Saundra Bullock’s character nearly got killed by space debris in the movie “Gravity” — but had she been equipped with the gecko-like robot built by researchers from Stanford University and NASA’s Jet Propulsion Laboratory, there would have been a lot less drama.
Stanford’s Hao Jiang and his colleagues created a space gripper equipped with patches of sticky material that look superficially like refrigerator magnets. Those looks can be deceiving, though: Magnets don’t work on glass or aluminum, and other grappling methods such as suction or chemical adhesion don’t work in a vacuum. To create “magnets” suitable for grabbing space debris, the team stole a trick from the geckos instead.
The technology is described this week in a paper published by Science Robotics.
Aaron Parness from JPL’s Extreme Environments Robotics Group is part of the research team, and explained how the robotic grippers work last year during a NASA briefing. “Geckos stick using something called Van der Waals forces,” he said. “They have tiny hairs on their feet that allow them to take advantage of these forces.”
The tiny hairs are structured to produce an attractive force that makes them adhere to a surface without glue. While current manufacturing methods can’t create microscopic spindles as fine-scaled as the hairs on a gecko’s feet, the sticky patches on the mechanical gripper are close enough to the general shape to take advantage of Van der Waals forces.
Parness said geckos can change the directionality of the hairs on their feet to stick onto a surface, and then let go at will. “If the gecko pulls down on its foot, it’s very sticky, but if the gecko doesn’t pull down or pushes up or to the side, it’s not sticky at all,” he said.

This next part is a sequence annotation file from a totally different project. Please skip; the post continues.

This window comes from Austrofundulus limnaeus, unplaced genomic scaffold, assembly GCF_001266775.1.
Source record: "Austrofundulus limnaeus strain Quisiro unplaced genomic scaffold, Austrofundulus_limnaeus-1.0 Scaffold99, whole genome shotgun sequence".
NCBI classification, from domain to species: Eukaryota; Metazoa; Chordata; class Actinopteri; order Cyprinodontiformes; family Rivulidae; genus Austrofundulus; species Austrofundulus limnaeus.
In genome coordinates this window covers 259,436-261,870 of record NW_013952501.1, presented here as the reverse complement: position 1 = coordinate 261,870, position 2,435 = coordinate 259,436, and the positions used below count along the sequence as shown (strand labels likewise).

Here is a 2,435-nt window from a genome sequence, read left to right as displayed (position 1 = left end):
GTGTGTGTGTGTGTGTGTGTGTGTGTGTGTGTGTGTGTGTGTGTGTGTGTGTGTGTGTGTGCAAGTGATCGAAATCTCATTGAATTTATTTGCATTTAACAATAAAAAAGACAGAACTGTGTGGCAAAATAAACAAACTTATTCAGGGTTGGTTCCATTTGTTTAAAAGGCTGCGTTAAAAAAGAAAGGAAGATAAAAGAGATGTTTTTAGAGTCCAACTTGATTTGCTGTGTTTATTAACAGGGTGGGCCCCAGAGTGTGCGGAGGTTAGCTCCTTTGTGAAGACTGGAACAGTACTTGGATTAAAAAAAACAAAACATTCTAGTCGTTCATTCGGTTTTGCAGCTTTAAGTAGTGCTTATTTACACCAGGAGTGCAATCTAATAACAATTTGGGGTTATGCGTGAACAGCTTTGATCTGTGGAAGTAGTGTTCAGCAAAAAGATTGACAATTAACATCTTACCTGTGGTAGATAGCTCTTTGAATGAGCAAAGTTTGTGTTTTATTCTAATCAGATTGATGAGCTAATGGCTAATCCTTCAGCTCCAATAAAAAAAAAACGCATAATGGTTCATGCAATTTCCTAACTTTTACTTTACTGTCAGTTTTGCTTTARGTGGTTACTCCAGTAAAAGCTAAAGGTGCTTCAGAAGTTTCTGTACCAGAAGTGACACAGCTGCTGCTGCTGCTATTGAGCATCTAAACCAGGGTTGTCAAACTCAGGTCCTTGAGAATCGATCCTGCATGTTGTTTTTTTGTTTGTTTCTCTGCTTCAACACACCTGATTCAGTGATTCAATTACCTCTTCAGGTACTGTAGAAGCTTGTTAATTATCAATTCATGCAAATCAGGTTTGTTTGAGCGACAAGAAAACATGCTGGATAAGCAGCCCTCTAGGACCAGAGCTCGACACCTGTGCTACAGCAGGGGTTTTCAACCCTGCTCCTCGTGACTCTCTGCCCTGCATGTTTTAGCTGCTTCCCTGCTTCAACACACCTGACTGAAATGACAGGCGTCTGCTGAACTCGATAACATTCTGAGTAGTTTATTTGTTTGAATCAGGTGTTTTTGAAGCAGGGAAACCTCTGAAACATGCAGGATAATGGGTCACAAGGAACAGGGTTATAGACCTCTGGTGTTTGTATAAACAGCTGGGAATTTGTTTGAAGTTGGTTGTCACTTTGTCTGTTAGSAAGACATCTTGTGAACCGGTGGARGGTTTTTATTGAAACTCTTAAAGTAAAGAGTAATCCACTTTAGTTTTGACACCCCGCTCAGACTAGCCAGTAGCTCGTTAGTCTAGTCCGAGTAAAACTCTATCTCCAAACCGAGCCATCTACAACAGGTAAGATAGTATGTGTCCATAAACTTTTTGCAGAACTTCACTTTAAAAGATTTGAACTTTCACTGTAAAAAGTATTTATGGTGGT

The researchers’ gecko gripper is built the same way. Parness explained that the on-off ability is important, because if something is just generally sticky, you’d have to give it a hard pull to get it unstuck. This can be a problem in space, where a sharp pull can send space junk hurtling off in the wrong direction.
The team tested the gripper at JPL in Pasadena, Calif., where it successfully grappled test objects weighing as much as 800 pounds. They also tried it out during brief periods of zero-G on NASA’s reduced-gravity airplane, known as the “Weightless Wonder” or the “Vomit Comet.” Those tests showed that that the gripper could grab onto flat and round objects with just a gentle tap, and release the objects with the push of a button.
Follow-up tests on the International Space Station confirmed that the technology worked during prolonged weightlessness as well. If the astronauts left the gripper engaged, it could maintain stickiness for weeks at a time.
A round object, such as a low-mass inflatable beach ball, presents a challenge because the gripper could push the object out of reach. “Although it doesn’t require much adhesion, it does require a very tiny engagement force because it is easy to knock the ball away,” Jiang said.
When the experiments took advantage of that engagement force, the gripper’s success rate was 100 percent for a test sphere, compared to 75 percent for a cube and 81 percent for a cylinder. “The failures were due to excessive misalignment between the gripper and the objects, caused by inaccurate positioning by the human operator or by the object bumping into obstacles that caused substantial disturbance,” the researchers said in their study.
The gecko adhesive was also tested on NASA’s Limbed Excursion Mechanical Utility Robot 3, better known as LEMUR 3. The robot can use tiny hooks to grab onto rocky surfaces, and use gecko grippers to walk across smooth surfaces like solar panels or the exterior surface of a spacecraft. Such a robot could be used for inspections and repairs that astronauts would normally have to do themselves.
Experts say space is cluttered with more than 20,000 pieces of orbiting junk that are bigger than a softball, plus millions of smaller pieces that have gone unrecorded. A wide range of strategies have been proposed to clean up the mess — for example, pulling in pieces of debris with a robotic arm, or harpooning them, or pushing them into a net.
Such procedures can pose a risk of breaking the debris into bunches of smaller pieces, however. Gecko grippers may offer a gentler way for space robots to clean up the mess, thanks in part to the lessons we’ve learned from the reptiles.
In addition to Jiang and Parness, the co-authors of the Science Robotics study, titled “A Robotic Device Using Gecko-Inspired Adhesives Can Grasp and Manipulate Large Objects in Microgravity,” include Elliot Hawkes, Christine Fuller, Matthew Estrada, Srinivasan Suresh, Neil Abcouwer, Amy Han, Shiquan Wang, Christopher Ploch and Mark Cutkosky.